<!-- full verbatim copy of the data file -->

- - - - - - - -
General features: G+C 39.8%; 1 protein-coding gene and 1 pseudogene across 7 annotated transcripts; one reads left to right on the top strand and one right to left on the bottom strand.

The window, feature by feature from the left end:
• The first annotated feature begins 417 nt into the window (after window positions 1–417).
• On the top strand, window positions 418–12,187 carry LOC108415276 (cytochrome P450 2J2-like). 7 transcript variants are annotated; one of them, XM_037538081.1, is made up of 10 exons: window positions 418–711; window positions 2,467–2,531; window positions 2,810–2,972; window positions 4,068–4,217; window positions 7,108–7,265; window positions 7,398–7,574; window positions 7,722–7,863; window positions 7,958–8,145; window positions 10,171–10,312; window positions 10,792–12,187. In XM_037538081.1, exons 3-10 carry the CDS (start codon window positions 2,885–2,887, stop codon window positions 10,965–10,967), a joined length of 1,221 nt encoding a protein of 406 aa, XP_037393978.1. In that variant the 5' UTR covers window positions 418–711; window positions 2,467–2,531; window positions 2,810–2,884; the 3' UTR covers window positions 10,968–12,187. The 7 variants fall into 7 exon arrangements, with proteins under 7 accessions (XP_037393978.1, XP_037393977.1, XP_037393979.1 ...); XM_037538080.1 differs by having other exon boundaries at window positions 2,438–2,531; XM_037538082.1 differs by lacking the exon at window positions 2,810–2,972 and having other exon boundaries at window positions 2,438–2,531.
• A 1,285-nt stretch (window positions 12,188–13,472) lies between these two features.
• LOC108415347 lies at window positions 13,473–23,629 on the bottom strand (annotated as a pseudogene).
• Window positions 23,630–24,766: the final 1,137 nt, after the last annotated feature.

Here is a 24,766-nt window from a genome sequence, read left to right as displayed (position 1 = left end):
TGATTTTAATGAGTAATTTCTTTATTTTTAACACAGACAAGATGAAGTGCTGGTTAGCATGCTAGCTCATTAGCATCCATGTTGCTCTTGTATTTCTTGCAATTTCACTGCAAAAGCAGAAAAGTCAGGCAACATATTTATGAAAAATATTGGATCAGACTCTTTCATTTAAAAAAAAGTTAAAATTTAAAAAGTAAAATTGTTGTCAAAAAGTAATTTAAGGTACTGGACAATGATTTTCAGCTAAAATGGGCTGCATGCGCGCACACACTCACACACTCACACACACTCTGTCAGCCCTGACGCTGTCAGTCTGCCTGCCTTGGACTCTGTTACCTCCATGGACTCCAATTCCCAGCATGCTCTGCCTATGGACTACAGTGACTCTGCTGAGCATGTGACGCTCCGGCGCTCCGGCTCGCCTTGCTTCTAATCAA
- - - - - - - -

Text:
General features: G+C 39.8%; 1 protein-coding gene and 1 pseudogene across 7 annotated transcripts; one reads left to right on the top strand and one right to left on the bottom strand.

The window, feature by feature from the left end:
• The first annotated feature begins 417 nt into the window (after window positions 1–417).
• On the top strand, window positions 418–12,187 carry LOC108415276 (cytochrome P450 2J2-like). 7 transcript variants are annotated; one of them, XM_037538081.1, is made up of 10 exons: window positions 418–711; window positions 2,467–2,531; window positions 2,810–2,972; window positions 4,068–4,217; window positions 7,108–7,265; window positions 7,398–7,574; window positions 7,722–7,863; window positions 7,958–8,145; window positions 10,171–10,312; window positions 10,792–12,187. In XM_037538081.1, exons 3-10 carry the CDS (start codon window positions 2,885–2,887, stop codon window positions 10,965–10,967), a joined length of 1,221 nt encoding a protein of 406 aa, XP_037393978.1. In that variant the 5' UTR covers window positions 418–711; window positions 2,467–2,531; window positions 2,810–2,884; the 3' UTR covers window positions 10,968–12,187. The 7 variants fall into 7 exon arrangements, with proteins under 7 accessions (XP_037393978.1, XP_037393977.1, XP_037393979.1 ...); XM_037538080.1 differs by having other exon boundaries at window positions 2,438–2,531; XM_037538082.1 differs by lacking the exon at window positions 2,810–2,972 and having other exon boundaries at window positions 2,438–2,531.
• A 1,285-nt stretch (window positions 12,188–13,472) lies between these two features.
• LOC108415347 lies at window positions 13,473–23,629 on the bottom strand (annotated as a pseudogene).
• Window positions 23,630–24,766: the final 1,137 nt, after the last annotated feature.

Here is a 24,766-nt window from a genome sequence, read left to right as displayed (position 1 = left end):
TGATTTTAATGAGTAATTTCTTTATTTTTAACACAGACAAGATGAAGTGCTGGTTAGCATGCTAGCTCATTAGCATCCATGTTGCTCTTGTATTTCTTGCAATTTCACTGCAAAAGCAGAAAAGTCAGGCAACATATTTATGAAAAATATTGGATCAGACTCTTTCATTTAAAAAAAAGTTAAAATTTAAAAAGTAAAATTGTTGTCAAAAAGTAATTTAAGGTACTGGACAATGATTTTCAGCTAAAATGGGCTGCATGCGCGCACACACTCACACACTCACACACACTCTGTCAGCCCTGACGCTGTCAGTCTGCCTGCCTTGGACTCTGTTACCTCCATGGACTCCAATTCCCAGCATGCTCTGCCTATGGACTACAGTGACTCTGCTGAGCATGTGACGCTCCGGCGCTCCGGCTCGCCTTGCTTCTAATCAA